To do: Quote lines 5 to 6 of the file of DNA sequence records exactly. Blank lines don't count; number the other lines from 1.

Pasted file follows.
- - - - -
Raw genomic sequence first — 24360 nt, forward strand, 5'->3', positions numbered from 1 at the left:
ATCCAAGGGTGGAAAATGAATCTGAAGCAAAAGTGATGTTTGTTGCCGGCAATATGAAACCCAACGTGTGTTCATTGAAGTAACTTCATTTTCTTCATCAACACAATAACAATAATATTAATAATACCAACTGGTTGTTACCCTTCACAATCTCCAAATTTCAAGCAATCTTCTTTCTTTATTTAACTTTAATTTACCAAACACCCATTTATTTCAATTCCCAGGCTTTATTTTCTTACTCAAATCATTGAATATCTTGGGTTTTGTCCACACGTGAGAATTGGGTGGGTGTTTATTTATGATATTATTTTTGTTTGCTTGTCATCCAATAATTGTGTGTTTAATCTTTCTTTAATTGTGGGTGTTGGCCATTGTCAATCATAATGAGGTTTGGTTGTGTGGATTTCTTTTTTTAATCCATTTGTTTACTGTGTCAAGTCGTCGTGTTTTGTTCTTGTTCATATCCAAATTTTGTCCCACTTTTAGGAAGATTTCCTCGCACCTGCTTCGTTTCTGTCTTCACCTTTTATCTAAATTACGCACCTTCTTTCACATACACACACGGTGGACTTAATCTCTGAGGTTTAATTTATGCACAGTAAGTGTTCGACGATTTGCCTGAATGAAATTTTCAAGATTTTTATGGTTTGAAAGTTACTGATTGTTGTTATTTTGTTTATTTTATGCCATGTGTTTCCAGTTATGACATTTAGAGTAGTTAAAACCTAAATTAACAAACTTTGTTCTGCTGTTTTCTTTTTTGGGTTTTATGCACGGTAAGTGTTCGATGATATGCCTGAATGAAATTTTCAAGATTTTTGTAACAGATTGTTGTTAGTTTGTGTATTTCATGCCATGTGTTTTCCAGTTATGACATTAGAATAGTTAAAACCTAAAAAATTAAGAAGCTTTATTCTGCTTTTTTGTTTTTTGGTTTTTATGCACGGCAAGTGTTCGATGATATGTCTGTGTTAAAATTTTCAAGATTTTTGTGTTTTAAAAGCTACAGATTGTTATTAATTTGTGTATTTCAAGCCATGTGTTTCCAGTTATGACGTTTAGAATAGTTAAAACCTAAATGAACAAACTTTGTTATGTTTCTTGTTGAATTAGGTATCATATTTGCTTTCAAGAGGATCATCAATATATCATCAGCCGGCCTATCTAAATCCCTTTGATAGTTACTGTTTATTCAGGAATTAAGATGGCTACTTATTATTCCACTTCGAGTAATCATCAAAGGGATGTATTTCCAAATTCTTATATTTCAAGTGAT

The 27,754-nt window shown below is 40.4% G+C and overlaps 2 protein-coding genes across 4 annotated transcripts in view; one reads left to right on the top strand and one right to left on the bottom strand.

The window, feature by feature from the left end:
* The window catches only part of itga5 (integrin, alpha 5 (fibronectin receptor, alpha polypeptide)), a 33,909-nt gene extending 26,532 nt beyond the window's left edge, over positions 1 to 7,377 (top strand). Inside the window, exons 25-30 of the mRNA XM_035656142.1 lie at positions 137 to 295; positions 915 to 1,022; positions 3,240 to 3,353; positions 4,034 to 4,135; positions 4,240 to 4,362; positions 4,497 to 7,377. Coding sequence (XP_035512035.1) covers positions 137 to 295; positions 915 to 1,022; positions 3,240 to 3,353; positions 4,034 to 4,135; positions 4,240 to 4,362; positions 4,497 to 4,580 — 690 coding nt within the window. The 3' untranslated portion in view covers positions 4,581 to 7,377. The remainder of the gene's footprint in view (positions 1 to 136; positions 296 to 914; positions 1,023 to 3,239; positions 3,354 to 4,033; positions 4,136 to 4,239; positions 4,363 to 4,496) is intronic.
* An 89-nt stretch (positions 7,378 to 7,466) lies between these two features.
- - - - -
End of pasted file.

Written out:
* The window catches only part of itga5 (integrin, alpha 5 (fibronectin receptor, alpha polypeptide)), a 33,909-nt gene extending 26,532 nt beyond the window's left edge, over positions 1 to 7,377 (top strand). Inside the window, exons 25-30 of the mRNA XM_035656142.1 lie at positions 137 to 295; positions 915 to 1,022; positions 3,240 to 3,353; positions 4,034 to 4,135; positions 4,240 to 4,362; positions 4,497 to 7,377. Coding sequence (XP_035512035.1) covers positions 137 to 295; positions 915 to 1,022; positions 3,240 to 3,353; positions 4,034 to 4,135; positions 4,240 to 4,362; positions 4,497 to 4,580 — 690 coding nt within the window. The 3' untranslated portion in view covers positions 4,581 to 7,377. The remainder of the gene's footprint in view (positions 1 to 136; positions 296 to 914; positions 1,023 to 3,239; positions 3,354 to 4,033; positions 4,136 to 4,239; positions 4,363 to 4,496) is intronic.
* An 89-nt stretch (positions 7,378 to 7,466) lies between these two features.